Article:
It’s not for the faint of heart. In fact, the defending champion can’t defend his title because of injury. But over 350 hardy souls will take part in the 38th annual Minnesota Voyageur Trail Ultramarathon starting in Carlton on July 27.

The race is a punishing 50-mile run from Carlton High School to the Lake Superior Zoo. That would in itself be a test, but the real grind comes on the run back – which you also need to do to finish.

The trail course is mixed. Some of the race is run on ski trails, other segments on a single path and some on asphalt.

“There’s even some creek crossings, which can be great on a hot day,” race director Samantha Carlson said.

Organizers warmed up for the event through the Eugene Curnow Trail Marathon, which is a one-way race held last weekend over the same course, but note there are changes this time around.

“This year we have a re-route in place due to some power line pole replacement in our famous powerlines section,” Carlson said. “The re-route is more shady, but a harder course with more technical trail.”

That might be good, if daunting, news for the most hardcore runners, but Carlson said the allure of the race is undiminished.

“Our defending champ and new course record holder, Ben Cogger, is injured and volunteering instead of running this year. I think it really highlights our amazing trail community that our course record holder is choosing to volunteer at the race,” she said.

Jakob Wartman leaps over a pile of rocks on his way to the Grand Portage aid station during the Minnesota Voyageur 50 Mile Trail Ultramarathon on July 28, 2018. Wartman finished fifth. Tyler Schank / tschank@duluthnews.com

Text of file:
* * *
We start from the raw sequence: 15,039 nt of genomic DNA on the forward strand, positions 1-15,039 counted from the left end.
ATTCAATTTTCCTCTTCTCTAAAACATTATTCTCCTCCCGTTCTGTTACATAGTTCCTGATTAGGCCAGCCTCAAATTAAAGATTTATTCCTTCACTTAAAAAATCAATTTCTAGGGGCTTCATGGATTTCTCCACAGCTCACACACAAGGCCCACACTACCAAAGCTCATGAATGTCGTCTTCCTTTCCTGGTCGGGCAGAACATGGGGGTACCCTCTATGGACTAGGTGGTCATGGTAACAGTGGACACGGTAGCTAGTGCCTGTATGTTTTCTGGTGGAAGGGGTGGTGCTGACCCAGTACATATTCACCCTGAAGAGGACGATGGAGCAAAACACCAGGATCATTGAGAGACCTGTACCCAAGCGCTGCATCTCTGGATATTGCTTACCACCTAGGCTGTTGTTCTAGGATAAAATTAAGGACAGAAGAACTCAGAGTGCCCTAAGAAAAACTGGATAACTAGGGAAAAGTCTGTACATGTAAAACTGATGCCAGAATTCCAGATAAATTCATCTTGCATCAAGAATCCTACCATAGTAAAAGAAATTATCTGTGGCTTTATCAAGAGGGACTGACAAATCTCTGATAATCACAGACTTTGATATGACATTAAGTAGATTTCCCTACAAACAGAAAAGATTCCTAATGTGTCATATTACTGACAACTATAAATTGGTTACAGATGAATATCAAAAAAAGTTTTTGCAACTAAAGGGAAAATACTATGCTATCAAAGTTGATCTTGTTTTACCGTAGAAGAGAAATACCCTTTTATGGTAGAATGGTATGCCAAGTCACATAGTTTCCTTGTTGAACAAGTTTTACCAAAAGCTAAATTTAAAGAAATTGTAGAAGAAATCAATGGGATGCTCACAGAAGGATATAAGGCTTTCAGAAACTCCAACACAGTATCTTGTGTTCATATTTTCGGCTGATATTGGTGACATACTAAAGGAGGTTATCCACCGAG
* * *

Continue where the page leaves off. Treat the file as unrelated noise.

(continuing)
Jakob Wartman leaps over a pile of rocks on his way to the Grand Portage aid station during the Minnesota Voyageur 50 Mile Trail Ultramarathon on July 28, 2018. Wartman finished fifth. Tyler Schank / tschank@duluthnews.com

Cogger broke ultrarunning legend Scott Jurek’s 20-year-old course record in the last event.

Women’s defending champ Lila Planavksy returns this year, as do two other top-five finishers from last year: April Anselmo and Tammi Braund. Carlson said other former champions are also expected to be in the fields.

And like Grandma’s Marathon up the North Shore, this event has its long-timers as well.

“This year we have two people going for their 20th finish (Glen Hill and Matt Long), one for their 15th and over 20 for their fifth,” Carlson said, “Harry Sloan ran the first-ever race in 1982 and will be coming back for his 22nd finish this year. People seem to like coming back."

The race also welcomes back one of its founders, Duluth's Jarrow Wahman, part-owner of the Austin-Jarrow running supply company, as part of its 12-person race committee.

The ultramarathon has grown through the years to the point where its 350-runner cap was hit in the spring. The race has a waiting list, which, through injuries to runners and other reasons, occasionally provides new competitors.

“The first year saw 36 finishers, so we’ve really grown,” Carlson said. “It wasn't that long ago that you could register the week of the race and now we're filling soon after registration opens with more people on the wait list than will get in.”

Former champion Michael Borst heads to the turnaround point at the Lake Superior Zoo during the Minnesota Voyageur 50 Mile Trail Ultramarathon on July 28, 2018. Borst finished fourth. Tyler Schank / tschank@duluthnews.com
Former champion Michael Borst heads to the turnaround point at the Lake Superior Zoo during the Minnesota Voyageur 50 Mile Trail Ultramarathon on July 28, 2018. Borst finished fourth. Tyler Schank / tschank@duluthnews.com

The commitment of the Northern Minnesota Track Club, which helps run the event, is deep.

“We've held the race every year (since 1982), including the flood year (2012) when then-race director Kris Glesener pulled off a miracle to come up with a two-loop, re-routed course,” Carlson said.

The race also receives great support from the Carlton community.

“We time the race so that it occurs with Carlton Daze,” Carlson said. “Our packet pickup happens in conjunction with the spaghetti dinner and right after the 5K. Carlton High School generously allows us in their space for pre- and post-race. Magnolia Cafe has especially jumped on board in recent years, providing free coffee to our runners at the start and coupons for a free ice cream after the races.”

The Carlton County Sheriff’s Office provides road crossing support and Carlson also thanked neighbors who put up with a lot of people and equipment milling around their streets on race day.

More information on the race can be found at voyageur50.com.